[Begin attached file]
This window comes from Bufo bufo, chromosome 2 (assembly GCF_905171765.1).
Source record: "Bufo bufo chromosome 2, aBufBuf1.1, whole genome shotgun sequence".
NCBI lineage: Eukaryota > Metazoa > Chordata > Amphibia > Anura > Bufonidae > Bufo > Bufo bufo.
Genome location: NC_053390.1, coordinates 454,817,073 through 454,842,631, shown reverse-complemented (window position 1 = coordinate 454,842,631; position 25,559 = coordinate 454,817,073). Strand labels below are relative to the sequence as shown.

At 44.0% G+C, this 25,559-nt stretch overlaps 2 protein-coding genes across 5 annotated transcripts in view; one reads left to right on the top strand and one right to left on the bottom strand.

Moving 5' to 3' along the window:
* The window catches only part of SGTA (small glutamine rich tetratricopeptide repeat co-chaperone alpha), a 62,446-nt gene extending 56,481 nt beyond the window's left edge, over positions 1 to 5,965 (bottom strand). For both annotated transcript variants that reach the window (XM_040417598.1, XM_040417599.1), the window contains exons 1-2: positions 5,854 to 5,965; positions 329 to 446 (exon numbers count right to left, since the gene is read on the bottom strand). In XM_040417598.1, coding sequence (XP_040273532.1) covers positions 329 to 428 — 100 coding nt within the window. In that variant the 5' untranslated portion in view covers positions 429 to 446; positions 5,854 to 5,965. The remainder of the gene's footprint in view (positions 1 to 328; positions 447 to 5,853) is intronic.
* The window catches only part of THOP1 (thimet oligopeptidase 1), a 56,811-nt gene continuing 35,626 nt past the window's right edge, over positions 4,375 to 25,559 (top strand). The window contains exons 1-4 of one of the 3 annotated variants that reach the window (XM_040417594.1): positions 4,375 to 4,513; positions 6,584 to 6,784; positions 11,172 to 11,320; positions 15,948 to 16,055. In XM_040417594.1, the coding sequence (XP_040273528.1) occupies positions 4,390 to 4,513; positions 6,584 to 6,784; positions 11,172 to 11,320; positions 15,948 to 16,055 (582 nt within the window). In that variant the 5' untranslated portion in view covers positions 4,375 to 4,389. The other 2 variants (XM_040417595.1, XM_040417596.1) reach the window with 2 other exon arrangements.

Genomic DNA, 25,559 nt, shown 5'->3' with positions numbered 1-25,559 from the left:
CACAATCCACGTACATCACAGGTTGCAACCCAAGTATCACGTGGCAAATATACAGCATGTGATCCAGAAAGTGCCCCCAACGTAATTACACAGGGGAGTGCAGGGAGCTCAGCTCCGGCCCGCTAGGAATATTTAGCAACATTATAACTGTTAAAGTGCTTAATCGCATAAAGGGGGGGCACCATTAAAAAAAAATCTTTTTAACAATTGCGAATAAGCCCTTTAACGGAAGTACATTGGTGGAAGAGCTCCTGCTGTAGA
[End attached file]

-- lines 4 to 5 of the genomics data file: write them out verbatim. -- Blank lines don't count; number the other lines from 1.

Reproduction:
Genome location: NC_053390.1, coordinates 454,817,073 through 454,842,631, shown reverse-complemented (window position 1 = coordinate 454,842,631; position 25,559 = coordinate 454,817,073). Strand labels below are relative to the sequence as shown.

At 44.0% G+C, this 25,559-nt stretch overlaps 2 protein-coding genes across 5 annotated transcripts in view; one reads left to right on the top strand and one right to left on the bottom strand.